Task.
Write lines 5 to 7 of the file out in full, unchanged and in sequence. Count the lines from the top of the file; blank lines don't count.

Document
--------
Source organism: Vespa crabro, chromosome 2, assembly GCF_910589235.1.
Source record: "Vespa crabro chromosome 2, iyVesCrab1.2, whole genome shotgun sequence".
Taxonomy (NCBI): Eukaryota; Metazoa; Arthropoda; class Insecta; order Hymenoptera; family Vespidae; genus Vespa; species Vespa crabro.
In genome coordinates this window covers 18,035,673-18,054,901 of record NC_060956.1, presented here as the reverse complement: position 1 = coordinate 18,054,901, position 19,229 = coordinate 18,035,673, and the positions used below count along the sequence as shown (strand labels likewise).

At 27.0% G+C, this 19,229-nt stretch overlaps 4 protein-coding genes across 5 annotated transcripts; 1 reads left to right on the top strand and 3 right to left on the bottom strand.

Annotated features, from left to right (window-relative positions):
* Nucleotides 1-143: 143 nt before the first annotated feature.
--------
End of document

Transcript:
At 27.0% G+C, this 19,229-nt stretch overlaps 4 protein-coding genes across 5 annotated transcripts; 1 reads left to right on the top strand and 3 right to left on the bottom strand.

Annotated features, from left to right (window-relative positions):
* Nucleotides 1-143: 143 nt before the first annotated feature.